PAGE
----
This thesis is about the hydrodynamic processes that occur when a nearshore sandbar migrates towards the shore driven by the waves. These processes are relevant because process-based morphological models have difficulty simulating coastal accretion events in contrast to erosion events. Simulating accretion events is important for engineering purposes, for example, to optimize shoreface nourishment for the conservation of beach and dunes of the Netherlands. During onshore sandbar migration, sediment is dominantly transported at the bed where the orbital wave motion applies friction on the bed. This transport, known as bedload, may result in a cross-shore net transport due to various hydrodynamic processes. First off, the orbital motion under waves in the nearshore are not sinusoidal but asymmetric as waves have steep fronts and flat backs. The wave shape is reflected back in the orbital motion which has two consequences, first, the largest flow velocities are found under the wave crests, and second, the largest horizontal pressure gradients are found under the wave fronts. Numerical modeling results have shown that in the wave bottom boundary layer the shape of the orbital motion is altered due to flow deceleration. However, there have not been any observations to validate this. Another set of hydrodynamic processes are the time-averaged currents generated by the waves. In the wave bottom boundary layer these processes are ‘progressive wave streaming’ and ‘wave shape streaming’. In addition, mass flux by waves (Stokes drift) and wave breaking processes also generate currents that have an affect on the time-averaged bottom shear stress. Although the time-averaged bed shear stress is relatively small compared to the time-varying component it may have a large impact on the net sediment transport. The accumulative effect of the aforementioned processes on the time-averaged bed shear stress is not well understood.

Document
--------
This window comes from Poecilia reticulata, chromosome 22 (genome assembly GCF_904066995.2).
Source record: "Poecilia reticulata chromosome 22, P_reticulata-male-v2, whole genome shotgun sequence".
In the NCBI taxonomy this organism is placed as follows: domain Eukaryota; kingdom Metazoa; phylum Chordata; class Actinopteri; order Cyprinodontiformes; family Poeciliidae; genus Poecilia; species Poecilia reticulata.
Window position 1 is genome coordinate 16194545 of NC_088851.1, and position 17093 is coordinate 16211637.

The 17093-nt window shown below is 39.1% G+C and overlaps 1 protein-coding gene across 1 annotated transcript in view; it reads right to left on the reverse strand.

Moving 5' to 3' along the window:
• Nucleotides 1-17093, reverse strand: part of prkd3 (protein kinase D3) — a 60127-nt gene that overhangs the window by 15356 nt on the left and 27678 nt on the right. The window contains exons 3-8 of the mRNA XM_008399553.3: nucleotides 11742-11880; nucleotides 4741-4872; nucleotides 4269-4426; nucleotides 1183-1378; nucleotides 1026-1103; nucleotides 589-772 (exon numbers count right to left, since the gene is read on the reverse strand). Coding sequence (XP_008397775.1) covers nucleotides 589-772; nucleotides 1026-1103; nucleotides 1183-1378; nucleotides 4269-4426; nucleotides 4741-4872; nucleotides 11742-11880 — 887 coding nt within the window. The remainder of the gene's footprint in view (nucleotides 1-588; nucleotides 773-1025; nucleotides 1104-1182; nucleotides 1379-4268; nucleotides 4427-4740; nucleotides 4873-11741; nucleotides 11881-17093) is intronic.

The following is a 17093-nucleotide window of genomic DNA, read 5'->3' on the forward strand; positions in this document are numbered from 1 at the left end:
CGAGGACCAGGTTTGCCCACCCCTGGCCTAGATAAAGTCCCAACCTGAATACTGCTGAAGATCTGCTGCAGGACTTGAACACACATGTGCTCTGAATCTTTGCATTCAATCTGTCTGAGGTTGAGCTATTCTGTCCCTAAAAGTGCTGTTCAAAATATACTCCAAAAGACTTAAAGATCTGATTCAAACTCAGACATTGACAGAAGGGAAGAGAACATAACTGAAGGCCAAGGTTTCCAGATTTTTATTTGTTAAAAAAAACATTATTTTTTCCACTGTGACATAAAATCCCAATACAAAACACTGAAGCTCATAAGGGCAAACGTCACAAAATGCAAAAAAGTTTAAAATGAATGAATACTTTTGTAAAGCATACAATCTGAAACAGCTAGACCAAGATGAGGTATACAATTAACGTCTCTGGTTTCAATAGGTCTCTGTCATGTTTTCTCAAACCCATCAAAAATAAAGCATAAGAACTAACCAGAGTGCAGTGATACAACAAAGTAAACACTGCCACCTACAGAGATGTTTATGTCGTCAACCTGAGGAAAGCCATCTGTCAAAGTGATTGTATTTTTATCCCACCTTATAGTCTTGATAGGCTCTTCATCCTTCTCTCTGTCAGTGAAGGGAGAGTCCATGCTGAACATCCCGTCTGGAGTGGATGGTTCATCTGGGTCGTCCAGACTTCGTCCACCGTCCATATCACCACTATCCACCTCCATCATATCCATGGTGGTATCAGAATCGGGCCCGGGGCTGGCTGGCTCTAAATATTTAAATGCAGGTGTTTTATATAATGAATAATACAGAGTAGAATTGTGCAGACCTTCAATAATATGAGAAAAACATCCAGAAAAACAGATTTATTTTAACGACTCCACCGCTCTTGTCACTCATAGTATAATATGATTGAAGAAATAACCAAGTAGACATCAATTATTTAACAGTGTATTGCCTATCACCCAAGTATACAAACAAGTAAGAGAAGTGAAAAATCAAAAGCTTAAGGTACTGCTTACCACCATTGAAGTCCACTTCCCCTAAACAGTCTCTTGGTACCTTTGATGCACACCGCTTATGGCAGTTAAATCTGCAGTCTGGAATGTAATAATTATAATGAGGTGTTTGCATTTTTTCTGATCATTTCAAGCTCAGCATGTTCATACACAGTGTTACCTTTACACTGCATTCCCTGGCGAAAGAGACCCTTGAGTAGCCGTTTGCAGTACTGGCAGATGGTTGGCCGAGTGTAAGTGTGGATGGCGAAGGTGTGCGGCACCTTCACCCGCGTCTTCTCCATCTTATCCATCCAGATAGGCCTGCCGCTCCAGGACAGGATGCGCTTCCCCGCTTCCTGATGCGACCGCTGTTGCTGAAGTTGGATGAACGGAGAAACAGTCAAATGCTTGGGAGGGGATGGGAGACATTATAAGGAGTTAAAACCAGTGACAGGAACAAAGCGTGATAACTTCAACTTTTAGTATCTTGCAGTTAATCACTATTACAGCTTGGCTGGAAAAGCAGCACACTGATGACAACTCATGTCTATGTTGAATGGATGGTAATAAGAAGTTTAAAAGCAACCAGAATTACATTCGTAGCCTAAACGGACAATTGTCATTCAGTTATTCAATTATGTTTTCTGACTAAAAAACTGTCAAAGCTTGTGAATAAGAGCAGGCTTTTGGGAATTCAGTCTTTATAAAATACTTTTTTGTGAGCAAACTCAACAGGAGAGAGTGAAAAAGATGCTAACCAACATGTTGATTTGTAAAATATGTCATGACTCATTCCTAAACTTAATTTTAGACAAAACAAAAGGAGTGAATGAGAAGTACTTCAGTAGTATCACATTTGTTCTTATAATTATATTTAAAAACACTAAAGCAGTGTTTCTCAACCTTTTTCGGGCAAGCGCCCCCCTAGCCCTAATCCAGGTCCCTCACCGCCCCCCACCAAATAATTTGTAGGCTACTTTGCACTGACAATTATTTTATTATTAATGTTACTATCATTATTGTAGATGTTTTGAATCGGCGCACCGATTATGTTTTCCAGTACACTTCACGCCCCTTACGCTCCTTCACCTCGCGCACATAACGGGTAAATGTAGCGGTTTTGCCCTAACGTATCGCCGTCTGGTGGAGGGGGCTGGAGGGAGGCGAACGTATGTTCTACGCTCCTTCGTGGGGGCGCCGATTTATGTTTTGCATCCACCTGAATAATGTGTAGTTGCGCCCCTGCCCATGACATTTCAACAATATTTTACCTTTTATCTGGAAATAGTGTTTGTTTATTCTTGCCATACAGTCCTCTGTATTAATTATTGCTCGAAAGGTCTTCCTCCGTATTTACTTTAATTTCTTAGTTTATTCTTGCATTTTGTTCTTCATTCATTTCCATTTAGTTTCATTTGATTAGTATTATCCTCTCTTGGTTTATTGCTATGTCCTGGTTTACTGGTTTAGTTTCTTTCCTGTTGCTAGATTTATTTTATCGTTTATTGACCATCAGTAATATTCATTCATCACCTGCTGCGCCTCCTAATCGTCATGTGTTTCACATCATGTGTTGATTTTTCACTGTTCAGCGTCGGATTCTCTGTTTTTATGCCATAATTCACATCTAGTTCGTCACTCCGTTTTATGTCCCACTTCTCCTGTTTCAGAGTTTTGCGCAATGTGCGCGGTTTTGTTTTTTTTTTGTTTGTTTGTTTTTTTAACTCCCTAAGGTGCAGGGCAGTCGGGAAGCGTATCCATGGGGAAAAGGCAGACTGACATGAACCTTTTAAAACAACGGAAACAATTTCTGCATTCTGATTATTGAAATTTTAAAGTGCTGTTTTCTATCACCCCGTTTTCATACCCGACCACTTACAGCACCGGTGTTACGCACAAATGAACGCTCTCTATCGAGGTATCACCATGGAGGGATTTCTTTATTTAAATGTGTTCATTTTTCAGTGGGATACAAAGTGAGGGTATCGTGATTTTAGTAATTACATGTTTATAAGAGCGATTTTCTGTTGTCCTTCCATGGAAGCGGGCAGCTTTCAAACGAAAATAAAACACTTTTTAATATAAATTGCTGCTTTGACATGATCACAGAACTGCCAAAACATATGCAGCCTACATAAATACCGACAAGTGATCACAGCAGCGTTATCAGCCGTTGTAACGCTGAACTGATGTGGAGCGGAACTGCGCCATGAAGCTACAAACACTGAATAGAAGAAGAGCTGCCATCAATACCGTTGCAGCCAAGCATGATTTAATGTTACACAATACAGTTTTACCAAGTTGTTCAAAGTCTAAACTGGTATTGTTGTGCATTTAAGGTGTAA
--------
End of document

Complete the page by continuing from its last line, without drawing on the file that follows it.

|Qualification||Doctor of Philosophy|
|Award date||5 Dec 2019|
|Publication status||Published - 2019|
- nonlinear waves
- wave bottom boundary layer
- bottom shear stress
- sediment transport